Originally published on Wed May 1, 2013 12:29 pm

Republican U.S. Senate candidate and former Navy SEAL Gabriel Gomez speaks last month in South Boston, Mass. On Tuesday, Gomez won the GOP nomination and will face Democratic Rep. Ed Markey in a June 25 special election.
Elise Amendola AP

When Democratic Sen. John Kerry of Massachusetts was tapped to replace Hillary Clinton as secretary of state, his state — and national — party bosses were wringing their hands.

Why? The prospect of Republican Scott Brown launching another campaign to return to the Senate, where he served after winning a special election in 2010 to complete the term of the late Democratic Sen. Edward Kennedy. Brown lost to Democrat Elizabeth Warren last November in a race for a full Senate term.

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11:00am

Wed May 1, 2013
Latin America

Obama Crosses The Border

Transcript

MICHEL MARTIN, HOST:

I'm Michel Martin and this is TELL ME MORE from NPR News. We are going to spend some time today talking about relationships across borders, especially the southern border. Later, we will hear about a practice called medical repatriation that's been documented by a law school think tank. Researchers there claim that a number of hospitals around the country have been sending undocumented patients back to their home countries, even while they're unconscious, to avoid paying for expensive care.

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11:00am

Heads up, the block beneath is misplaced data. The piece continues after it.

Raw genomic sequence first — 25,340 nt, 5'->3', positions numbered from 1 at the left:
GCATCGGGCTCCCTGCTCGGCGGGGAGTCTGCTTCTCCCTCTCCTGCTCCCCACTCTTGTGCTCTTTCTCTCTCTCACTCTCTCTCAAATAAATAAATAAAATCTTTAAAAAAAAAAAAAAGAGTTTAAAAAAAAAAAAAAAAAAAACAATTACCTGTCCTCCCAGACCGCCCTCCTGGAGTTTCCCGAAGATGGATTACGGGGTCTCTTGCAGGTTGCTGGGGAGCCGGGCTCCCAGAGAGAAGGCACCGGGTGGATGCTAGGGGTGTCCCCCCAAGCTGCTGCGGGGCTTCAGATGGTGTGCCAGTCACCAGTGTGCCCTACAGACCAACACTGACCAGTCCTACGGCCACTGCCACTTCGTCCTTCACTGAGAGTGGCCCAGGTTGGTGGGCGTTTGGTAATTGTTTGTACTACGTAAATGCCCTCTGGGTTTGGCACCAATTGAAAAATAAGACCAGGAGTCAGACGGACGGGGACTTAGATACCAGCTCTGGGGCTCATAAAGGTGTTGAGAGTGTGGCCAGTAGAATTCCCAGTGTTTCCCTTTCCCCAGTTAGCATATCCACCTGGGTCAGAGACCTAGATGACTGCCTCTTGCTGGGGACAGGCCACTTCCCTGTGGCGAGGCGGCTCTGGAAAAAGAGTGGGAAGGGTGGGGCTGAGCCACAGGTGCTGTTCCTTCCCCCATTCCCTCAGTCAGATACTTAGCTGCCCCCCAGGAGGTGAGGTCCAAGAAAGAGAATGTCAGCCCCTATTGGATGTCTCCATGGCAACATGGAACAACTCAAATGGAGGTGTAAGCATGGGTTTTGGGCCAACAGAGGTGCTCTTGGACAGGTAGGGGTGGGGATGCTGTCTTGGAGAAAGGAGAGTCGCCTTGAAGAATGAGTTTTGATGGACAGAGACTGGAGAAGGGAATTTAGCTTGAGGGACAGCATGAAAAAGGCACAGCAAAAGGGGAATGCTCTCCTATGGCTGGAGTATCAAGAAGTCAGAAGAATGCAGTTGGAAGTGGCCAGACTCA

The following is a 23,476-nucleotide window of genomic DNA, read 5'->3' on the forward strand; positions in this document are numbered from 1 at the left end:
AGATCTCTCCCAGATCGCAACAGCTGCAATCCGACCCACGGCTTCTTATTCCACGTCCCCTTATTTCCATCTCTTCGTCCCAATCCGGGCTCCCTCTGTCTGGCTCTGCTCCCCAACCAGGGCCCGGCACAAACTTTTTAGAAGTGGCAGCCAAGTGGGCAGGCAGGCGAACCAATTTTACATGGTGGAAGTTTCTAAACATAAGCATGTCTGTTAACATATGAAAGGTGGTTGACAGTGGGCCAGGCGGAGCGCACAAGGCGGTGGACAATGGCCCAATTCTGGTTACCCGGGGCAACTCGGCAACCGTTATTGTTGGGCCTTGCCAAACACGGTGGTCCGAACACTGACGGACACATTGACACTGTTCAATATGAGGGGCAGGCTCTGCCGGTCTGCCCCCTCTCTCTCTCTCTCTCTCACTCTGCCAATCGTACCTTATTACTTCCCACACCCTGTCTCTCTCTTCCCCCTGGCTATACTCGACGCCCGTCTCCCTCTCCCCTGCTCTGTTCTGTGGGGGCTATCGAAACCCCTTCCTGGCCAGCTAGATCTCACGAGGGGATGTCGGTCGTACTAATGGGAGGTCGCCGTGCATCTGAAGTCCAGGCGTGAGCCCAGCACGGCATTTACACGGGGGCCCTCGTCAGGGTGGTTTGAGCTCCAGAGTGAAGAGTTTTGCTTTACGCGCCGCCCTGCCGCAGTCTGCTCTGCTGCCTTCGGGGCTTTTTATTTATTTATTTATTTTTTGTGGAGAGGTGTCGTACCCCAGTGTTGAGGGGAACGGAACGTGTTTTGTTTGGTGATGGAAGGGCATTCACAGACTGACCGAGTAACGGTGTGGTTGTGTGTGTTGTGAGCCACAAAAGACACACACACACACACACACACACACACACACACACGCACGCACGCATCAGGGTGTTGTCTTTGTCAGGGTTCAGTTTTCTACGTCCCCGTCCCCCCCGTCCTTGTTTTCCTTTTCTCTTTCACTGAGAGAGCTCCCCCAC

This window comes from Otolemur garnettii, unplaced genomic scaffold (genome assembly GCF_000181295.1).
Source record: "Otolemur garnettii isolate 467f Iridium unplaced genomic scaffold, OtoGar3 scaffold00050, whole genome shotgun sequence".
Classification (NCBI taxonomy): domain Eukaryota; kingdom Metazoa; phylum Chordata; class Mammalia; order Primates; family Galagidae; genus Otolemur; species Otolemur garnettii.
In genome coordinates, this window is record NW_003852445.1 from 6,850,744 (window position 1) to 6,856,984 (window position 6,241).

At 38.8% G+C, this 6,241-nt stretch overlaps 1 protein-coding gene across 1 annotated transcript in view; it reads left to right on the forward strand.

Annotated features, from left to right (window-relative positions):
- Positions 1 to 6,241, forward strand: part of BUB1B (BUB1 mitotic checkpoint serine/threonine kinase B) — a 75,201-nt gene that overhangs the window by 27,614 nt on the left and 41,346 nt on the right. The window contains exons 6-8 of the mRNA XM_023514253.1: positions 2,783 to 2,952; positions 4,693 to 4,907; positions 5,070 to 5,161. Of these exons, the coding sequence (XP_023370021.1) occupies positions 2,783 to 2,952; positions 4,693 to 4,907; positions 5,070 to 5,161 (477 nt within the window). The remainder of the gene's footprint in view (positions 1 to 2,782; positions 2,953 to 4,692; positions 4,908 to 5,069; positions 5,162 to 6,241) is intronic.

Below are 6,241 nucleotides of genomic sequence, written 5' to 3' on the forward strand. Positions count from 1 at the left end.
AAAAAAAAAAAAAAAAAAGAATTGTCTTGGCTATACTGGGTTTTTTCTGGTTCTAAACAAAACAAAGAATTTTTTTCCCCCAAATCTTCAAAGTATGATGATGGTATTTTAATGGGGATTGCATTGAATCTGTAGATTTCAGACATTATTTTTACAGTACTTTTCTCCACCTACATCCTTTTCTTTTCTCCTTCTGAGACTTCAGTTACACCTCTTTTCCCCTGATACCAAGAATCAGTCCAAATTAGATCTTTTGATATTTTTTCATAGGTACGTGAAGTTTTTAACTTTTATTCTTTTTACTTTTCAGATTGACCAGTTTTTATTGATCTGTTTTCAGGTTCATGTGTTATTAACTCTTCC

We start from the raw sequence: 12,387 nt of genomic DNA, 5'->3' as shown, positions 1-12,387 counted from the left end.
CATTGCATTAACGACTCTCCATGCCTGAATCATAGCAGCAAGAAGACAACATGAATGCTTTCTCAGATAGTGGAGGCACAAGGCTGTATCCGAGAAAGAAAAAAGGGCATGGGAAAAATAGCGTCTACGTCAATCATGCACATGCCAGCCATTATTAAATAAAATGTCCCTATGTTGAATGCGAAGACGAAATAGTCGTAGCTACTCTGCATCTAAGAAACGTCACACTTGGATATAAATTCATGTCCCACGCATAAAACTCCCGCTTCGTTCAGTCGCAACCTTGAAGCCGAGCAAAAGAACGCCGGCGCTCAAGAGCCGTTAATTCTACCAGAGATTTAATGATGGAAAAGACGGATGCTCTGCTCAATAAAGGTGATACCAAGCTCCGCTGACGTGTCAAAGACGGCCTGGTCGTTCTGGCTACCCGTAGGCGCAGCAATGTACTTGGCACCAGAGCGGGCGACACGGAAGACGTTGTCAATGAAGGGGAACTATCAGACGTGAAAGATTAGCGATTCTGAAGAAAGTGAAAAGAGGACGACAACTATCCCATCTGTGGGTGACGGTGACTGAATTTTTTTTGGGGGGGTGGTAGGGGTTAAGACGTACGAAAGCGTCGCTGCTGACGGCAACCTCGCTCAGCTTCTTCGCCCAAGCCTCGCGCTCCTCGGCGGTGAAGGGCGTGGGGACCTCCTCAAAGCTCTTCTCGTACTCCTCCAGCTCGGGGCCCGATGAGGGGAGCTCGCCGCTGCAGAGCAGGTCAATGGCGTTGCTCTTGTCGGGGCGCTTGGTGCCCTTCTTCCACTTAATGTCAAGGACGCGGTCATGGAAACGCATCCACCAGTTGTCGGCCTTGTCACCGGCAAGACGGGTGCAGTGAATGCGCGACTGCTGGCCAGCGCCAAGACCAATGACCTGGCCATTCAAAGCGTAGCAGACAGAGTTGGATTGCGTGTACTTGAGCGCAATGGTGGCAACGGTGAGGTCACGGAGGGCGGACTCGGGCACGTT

Wed May 1, 2013
Health Care

Deported While Unconscious

Transcript

MICHEL MARTIN, HOST:

I'm Michel Martin, and this is TELL ME MORE, from NPR News. Coming up, you might be thinking about freshening up your spring wardrobe, and you might find yourself excited by the low prices being advertised at your favorite store at the mall. And then you hear that there were hundreds of deaths at a factory in Bangladesh. Our next guest is going to tell us what one might have to do with the other. We'll have that conversation in just a few minutes.

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10:47am

Wed May 1, 2013
The Two-Way

Snow In May? The Nation's Midsection Bundles Up

Originally published on Wed May 1, 2013 3:56 pm

Snow clings to flowers in Denver on Wednesday. As much as a foot of snow is forecast for some areas of Colorado.
Ed Andrieski AP

Update at 4:55 P.M ET: The Associated Press reports that Cheyenne, Wyo. has now received at least 15 inches of snow.

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10:33am

Wed May 1, 2013
The Two-Way

Pew Study: Many Muslims Believe In Mixing Mosque And State

Originally published on Wed May 1, 2013 11:13 am

Faithful in Bangladesh offer Friday prayers during a street protest in the capital, Dhaka, in March.
AFP AFP/Getty Images

Most Muslims around the globe tend to be deeply committed to their faith and believe that it should shape not only their personal lives, but the societies they live in, according to a new survey by the Pew Research Center (PDF).

Pew's face-to-face survey of more than 38,000 Muslims, including many in the United States, between 2008-12 produced a telling snapshot of attitudes and beliefs.